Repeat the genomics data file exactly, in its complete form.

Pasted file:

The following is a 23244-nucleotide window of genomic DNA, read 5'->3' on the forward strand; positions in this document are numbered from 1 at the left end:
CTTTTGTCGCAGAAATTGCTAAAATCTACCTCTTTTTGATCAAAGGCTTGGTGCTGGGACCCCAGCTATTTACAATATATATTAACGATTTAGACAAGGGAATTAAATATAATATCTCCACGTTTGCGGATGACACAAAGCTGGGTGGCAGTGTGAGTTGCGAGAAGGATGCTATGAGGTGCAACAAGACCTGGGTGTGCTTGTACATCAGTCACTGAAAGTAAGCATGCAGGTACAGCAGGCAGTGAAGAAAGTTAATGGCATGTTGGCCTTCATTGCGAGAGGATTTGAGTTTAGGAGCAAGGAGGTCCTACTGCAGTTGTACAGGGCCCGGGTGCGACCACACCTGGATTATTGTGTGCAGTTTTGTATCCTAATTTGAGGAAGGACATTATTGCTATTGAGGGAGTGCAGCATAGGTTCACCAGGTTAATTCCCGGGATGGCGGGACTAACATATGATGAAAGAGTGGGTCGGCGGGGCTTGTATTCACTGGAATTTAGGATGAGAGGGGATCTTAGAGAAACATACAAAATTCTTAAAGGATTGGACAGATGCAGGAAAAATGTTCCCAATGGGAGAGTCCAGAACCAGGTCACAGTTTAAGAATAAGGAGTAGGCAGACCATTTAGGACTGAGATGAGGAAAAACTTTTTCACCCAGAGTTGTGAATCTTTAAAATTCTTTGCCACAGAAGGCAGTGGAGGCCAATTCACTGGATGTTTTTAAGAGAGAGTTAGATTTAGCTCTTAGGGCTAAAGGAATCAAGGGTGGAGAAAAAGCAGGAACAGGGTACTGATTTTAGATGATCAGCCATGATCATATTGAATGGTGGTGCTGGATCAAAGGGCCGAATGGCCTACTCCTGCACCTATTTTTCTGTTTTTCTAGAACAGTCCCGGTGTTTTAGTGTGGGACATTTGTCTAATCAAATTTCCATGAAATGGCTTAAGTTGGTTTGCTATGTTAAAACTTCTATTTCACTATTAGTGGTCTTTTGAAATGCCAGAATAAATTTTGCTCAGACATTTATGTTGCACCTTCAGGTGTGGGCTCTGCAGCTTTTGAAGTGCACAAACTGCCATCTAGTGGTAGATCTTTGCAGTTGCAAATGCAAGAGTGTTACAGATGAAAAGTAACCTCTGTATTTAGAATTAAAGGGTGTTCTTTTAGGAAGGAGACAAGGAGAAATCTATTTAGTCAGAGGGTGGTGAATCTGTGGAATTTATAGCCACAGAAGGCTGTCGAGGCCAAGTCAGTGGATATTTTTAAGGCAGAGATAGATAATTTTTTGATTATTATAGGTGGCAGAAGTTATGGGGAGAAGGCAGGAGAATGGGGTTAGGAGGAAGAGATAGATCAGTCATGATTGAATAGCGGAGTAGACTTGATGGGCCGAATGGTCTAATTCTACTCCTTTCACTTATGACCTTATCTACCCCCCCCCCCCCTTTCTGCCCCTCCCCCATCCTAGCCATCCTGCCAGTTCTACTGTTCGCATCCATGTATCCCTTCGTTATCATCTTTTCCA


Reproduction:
The following is a 23244-nucleotide window of genomic DNA, read 5'->3' on the forward strand; positions in this document are numbered from 1 at the left end:
CTTTTGTCGCAGAAATTGCTAAAATCTACCTCTTTTTGATCAAAGGCTTGGTGCTGGGACCCCAGCTATTTACAATATATATTAACGATTTAGACAAGGGAATTAAATATAATATCTCCACGTTTGCGGATGACACAAAGCTGGGTGGCAGTGTGAGTTGCGAGAAGGATGCTATGAGGTGCAACAAGACCTGGGTGTGCTTGTACATCAGTCACTGAAAGTAAGCATGCAGGTACAGCAGGCAGTGAAGAAAGTTAATGGCATGTTGGCCTTCATTGCGAGAGGATTTGAGTTTAGGAGCAAGGAGGTCCTACTGCAGTTGTACAGGGCCCGGGTGCGACCACACCTGGATTATTGTGTGCAGTTTTGTATCCTAATTTGAGGAAGGACATTATTGCTATTGAGGGAGTGCAGCATAGGTTCACCAGGTTAATTCCCGGGATGGCGGGACTAACATATGATGAAAGAGTGGGTCGGCGGGGCTTGTATTCACTGGAATTTAGGATGAGAGGGGATCTTAGAGAAACATACAAAATTCTTAAAGGATTGGACAGATGCAGGAAAAATGTTCCCAATGGGAGAGTCCAGAACCAGGTCACAGTTTAAGAATAAGGAGTAGGCAGACCATTTAGGACTGAGATGAGGAAAAACTTTTTCACCCAGAGTTGTGAATCTTTAAAATTCTTTGCCACAGAAGGCAGTGGAGGCCAATTCACTGGATGTTTTTAAGAGAGAGTTAGATTTAGCTCTTAGGGCTAAAGGAATCAAGGGTGGAGAAAAAGCAGGAACAGGGTACTGATTTTAGATGATCAGCCATGATCATATTGAATGGTGGTGCTGGATCAAAGGGCCGAATGGCCTACTCCTGCACCTATTTTTCTGTTTTTCTAGAACAGTCCCGGTGTTTTAGTGTGGGACATTTGTCTAATCAAATTTCCATGAAATGGCTTAAGTTGGTTTGCTATGTTAAAACTTCTATTTCACTATTAGTGGTCTTTTGAAATGCCAGAATAAATTTTGCTCAGACATTTATGTTGCACCTTCAGGTGTGGGCTCTGCAGCTTTTGAAGTGCACAAACTGCCATCTAGTGGTAGATCTTTGCAGTTGCAAATGCAAGAGTGTTACAGATGAAAAGTAACCTCTGTATTTAGAATTAAAGGGTGTTCTTTTAGGAAGGAGACAAGGAGAAATCTATTTAGTCAGAGGGTGGTGAATCTGTGGAATTTATAGCCACAGAAGGCTGTCGAGGCCAAGTCAGTGGATATTTTTAAGGCAGAGATAGATAATTTTTTGATTATTATAGGTGGCAGAAGTTATGGGGAGAAGGCAGGAGAATGGGGTTAGGAGGAAGAGATAGATCAGTCATGATTGAATAGCGGAGTAGACTTGATGGGCCGAATGGTCTAATTCTACTCCTTTCACTTATGACCTTATCTACCCCCCCCCCCCCTTTCTGCCCCTCCCCCATCCTAGCCATCCTGCCAGTTCTACTGTTCGCATCCATGTATCCCTTCGTTATCATCTTTTCCA